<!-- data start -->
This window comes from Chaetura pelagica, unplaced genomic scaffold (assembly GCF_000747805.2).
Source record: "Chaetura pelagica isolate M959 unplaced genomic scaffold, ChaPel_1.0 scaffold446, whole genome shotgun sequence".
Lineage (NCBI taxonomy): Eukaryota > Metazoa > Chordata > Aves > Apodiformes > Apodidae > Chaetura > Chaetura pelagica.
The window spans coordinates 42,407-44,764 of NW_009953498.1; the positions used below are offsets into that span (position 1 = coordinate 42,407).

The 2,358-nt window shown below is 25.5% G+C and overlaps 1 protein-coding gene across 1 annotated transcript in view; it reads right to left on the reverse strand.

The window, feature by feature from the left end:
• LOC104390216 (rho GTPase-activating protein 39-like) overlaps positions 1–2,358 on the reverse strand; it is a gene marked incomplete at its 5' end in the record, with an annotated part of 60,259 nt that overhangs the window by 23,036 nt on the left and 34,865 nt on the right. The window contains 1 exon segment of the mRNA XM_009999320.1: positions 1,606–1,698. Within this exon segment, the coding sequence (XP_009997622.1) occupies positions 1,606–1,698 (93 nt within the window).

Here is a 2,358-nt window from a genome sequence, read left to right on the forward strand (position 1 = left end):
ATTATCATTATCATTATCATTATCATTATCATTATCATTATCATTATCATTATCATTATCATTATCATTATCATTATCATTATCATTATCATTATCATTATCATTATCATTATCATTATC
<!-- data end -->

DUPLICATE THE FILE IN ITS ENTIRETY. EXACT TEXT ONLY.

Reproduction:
This window comes from Chaetura pelagica, unplaced genomic scaffold (assembly GCF_000747805.2).
Source record: "Chaetura pelagica isolate M959 unplaced genomic scaffold, ChaPel_1.0 scaffold446, whole genome shotgun sequence".
Lineage (NCBI taxonomy): Eukaryota > Metazoa > Chordata > Aves > Apodiformes > Apodidae > Chaetura > Chaetura pelagica.
The window spans coordinates 42,407-44,764 of NW_009953498.1; the positions used below are offsets into that span (position 1 = coordinate 42,407).

The 2,358-nt window shown below is 25.5% G+C and overlaps 1 protein-coding gene across 1 annotated transcript in view; it reads right to left on the reverse strand.

The window, feature by feature from the left end:
• LOC104390216 (rho GTPase-activating protein 39-like) overlaps positions 1–2,358 on the reverse strand; it is a gene marked incomplete at its 5' end in the record, with an annotated part of 60,259 nt that overhangs the window by 23,036 nt on the left and 34,865 nt on the right. The window contains 1 exon segment of the mRNA XM_009999320.1: positions 1,606–1,698. Within this exon segment, the coding sequence (XP_009997622.1) occupies positions 1,606–1,698 (93 nt within the window).

Here is a 2,358-nt window from a genome sequence, read left to right on the forward strand (position 1 = left end):
ATTATCATTATCATTATCATTATCATTATCATTATCATTATCATTATCATTATCATTATCATTATCATTATCATTATCATTATCATTATCATTATCATTATCATTATCATTATCATTATC